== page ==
10 Amazing and Simple Ways to Stop the Bleeding While Out on the Trail that Could Save Your Life
No matter how experienced you are, there is always a risk of a crash when you are out on the trail. Riders often say, if an accident hasn’t happened yet, it will soon.
Sometimes you may find yourself in a remote area or unable to go for help right away. When you, or a riding buddy, has suddenly succumbed to the trail and has a nasty gash, these simple tricks will help stop the bleeding and could even save a life.
First things first, you should never go out on a ride without a first aid kit. Your first aid kit should have all the basic tools and supplies that you could need in case of an emergency. An ideal first aid kit should contain:
Hydrogen Peroxide or Isopropyl Alcohol
Bandages of various sizes
Over the counter pain relievers
Strips of clean cloth (to stop heavy bleeding or to build a tourniquet)
If you have found yourself out on the trail without your first aid kit or you have forgotten to replace a previously used item, there are several other things you can do in an emergency. Regardless of having a first aid kit or not, you should follow these simple tips for stopping the bleeding.
1. Keep any lacerations (a tear into the skin varying in widths and depths) clean right away. You can use any water you have with you to remove any dirt or clogged blood from the wound site.
2. Keep the wound as clean as possible. Use items from your first aid kit if you have them with you. If not, keep the wound clean by using water. Remove as much debris (gravel, dirt, grass, or wood) from the wound as safely possible. Be careful to only remove debris that will not cause further bleeding. If the wound is not a laceration, but what is called a ‘roastie’ (basically road burn that leaves a nasty scrape), cleanse the wound and apply anti-septic cream as soon as possible.
3. Do your best to stop the bleeding by applying pressure to the wound. A constant pressure applied to the wound will help to prevent more blood loss by causing the blood to clot.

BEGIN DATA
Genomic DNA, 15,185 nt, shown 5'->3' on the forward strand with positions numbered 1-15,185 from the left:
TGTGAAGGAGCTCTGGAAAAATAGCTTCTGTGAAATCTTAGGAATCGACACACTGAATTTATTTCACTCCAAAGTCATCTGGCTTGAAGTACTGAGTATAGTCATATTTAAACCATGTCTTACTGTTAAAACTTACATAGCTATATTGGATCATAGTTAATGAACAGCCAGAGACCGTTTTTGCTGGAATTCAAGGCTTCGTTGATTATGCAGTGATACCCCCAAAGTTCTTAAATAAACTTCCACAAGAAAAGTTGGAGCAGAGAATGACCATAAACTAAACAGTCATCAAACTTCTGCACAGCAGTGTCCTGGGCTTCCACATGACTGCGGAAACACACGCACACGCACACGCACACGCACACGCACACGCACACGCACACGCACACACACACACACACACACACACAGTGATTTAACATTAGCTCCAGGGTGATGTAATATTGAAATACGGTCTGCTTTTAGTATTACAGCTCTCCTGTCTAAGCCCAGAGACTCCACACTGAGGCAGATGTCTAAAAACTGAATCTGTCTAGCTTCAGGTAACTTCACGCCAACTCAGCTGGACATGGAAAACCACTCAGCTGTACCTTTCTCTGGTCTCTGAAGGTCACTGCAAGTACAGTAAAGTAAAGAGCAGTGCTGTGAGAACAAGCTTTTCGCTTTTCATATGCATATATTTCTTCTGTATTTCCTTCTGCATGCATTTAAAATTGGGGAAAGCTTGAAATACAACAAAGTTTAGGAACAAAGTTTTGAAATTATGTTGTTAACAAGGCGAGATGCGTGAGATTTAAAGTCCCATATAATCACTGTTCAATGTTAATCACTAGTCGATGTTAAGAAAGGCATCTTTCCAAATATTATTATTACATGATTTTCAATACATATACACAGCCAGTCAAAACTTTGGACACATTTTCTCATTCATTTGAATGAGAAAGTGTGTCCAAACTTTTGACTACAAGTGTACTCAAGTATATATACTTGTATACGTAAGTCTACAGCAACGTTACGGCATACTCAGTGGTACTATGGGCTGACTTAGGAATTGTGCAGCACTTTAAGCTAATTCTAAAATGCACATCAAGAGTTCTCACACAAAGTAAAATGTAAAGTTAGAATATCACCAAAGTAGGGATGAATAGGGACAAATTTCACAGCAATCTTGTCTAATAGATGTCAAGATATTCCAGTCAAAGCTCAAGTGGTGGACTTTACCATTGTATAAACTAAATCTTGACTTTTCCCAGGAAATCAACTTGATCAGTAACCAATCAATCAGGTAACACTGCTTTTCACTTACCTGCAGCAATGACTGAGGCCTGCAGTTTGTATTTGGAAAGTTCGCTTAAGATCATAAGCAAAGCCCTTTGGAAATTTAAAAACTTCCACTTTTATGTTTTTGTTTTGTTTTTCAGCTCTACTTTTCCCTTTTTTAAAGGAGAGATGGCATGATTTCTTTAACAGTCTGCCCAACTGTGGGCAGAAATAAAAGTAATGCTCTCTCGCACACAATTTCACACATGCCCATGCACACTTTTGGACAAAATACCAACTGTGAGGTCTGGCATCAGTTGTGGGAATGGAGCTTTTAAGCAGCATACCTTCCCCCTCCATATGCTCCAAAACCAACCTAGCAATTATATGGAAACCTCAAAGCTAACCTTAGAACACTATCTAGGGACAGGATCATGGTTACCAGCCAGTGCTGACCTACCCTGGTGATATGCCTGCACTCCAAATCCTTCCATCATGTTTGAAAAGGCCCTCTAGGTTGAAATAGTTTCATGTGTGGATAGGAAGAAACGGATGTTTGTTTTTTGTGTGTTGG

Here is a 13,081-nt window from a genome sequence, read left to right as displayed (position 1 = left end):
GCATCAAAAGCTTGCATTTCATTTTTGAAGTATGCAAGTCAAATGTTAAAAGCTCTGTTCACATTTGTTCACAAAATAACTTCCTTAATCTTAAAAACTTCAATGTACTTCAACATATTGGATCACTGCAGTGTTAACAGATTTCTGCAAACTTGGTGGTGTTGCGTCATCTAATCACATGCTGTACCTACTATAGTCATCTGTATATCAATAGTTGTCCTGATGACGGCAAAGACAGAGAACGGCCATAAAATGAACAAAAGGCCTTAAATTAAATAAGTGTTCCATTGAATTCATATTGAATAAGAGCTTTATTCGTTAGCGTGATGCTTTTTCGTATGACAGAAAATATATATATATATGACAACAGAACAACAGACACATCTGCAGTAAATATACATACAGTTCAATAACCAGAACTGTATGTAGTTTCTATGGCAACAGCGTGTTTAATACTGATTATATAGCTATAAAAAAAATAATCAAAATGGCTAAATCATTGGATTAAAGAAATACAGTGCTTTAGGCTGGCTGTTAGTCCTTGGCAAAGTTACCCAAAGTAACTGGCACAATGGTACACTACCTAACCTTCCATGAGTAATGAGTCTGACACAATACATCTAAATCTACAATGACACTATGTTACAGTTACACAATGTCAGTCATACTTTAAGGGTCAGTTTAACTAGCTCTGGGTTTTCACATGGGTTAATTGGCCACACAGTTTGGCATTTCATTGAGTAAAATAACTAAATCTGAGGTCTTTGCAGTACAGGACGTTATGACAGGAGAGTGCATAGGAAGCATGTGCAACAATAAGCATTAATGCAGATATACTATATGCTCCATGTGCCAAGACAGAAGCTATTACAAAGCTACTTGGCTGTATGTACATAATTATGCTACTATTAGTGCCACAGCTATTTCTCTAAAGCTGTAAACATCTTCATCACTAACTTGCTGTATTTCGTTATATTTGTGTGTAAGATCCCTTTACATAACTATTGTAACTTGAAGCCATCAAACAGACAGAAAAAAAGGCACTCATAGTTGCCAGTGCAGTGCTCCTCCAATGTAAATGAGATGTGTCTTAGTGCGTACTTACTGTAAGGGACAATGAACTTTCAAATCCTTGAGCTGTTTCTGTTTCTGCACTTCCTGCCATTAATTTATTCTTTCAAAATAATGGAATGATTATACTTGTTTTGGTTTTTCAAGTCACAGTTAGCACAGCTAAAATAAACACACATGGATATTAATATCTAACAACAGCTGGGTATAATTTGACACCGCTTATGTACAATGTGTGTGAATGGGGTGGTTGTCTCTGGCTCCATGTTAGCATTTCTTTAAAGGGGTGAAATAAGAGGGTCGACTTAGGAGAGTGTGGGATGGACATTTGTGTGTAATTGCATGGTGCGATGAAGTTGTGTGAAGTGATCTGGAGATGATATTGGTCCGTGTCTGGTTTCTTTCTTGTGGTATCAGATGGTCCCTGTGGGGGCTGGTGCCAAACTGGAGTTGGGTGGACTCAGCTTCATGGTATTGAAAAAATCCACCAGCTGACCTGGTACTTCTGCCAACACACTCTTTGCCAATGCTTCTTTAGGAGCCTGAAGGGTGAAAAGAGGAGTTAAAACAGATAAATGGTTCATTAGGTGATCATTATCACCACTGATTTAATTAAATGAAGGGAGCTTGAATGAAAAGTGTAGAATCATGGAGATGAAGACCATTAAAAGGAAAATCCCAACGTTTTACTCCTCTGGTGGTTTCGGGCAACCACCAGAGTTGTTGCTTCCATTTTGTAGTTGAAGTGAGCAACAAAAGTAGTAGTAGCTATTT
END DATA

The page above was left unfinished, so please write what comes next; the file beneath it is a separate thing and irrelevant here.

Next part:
4. Keep the injured person as calm as possible. You can do this by staying calm yourself. Panic breeds panic and you should refrain from panicking no matter how bad the situation is. Speak to the injured person in a calm and soothing voice and continue to talk to them until help arrives.
5. Make a tourniquet from a strip of cloth or piece of clothing. Tourniquets should only be used in life-threatening situations.
In order to properly make a tourniquet you need to:
Gather your materials.
Apply the tourniquet to the wound by placing it between the wound and the heart. (This is done to prevent the arteries from letting more blood flow to the wound. Don’t place it directly over the wound because the arteries that are upstream will still allow blood to flow into and out of the wound.)
Tie the tourniquet firmly, taking care not to tie it too loose or too tightly.
Use a rod or stick to tighten the tourniquet. An elongated piece of wood or plastic (at least four inches long) can be used as a torsion device. To make a torsion device you will need to:
Tie a half-knot with the tourniquet.
Place the stick or rod on the top before pulling the knot over the item.
Next you can twist the item until it tightens and the bleeding stops.
6. Keep the injured person hydrated and warm. When help is delayed for whatever reason, an injured person can become cold and dehydrated due to blood loss. Hydration is important for regulating the systems of the body for proper function. If the injured person is shivering, give them extra clothing as needed.
Shivering can indicate hypovolemic shock and other symptoms of such include:
Bluish color to the skin
Loss of consciousness
If the injured person has great amounts of blood loss, they are more likely to suffer from hypovolemic shock.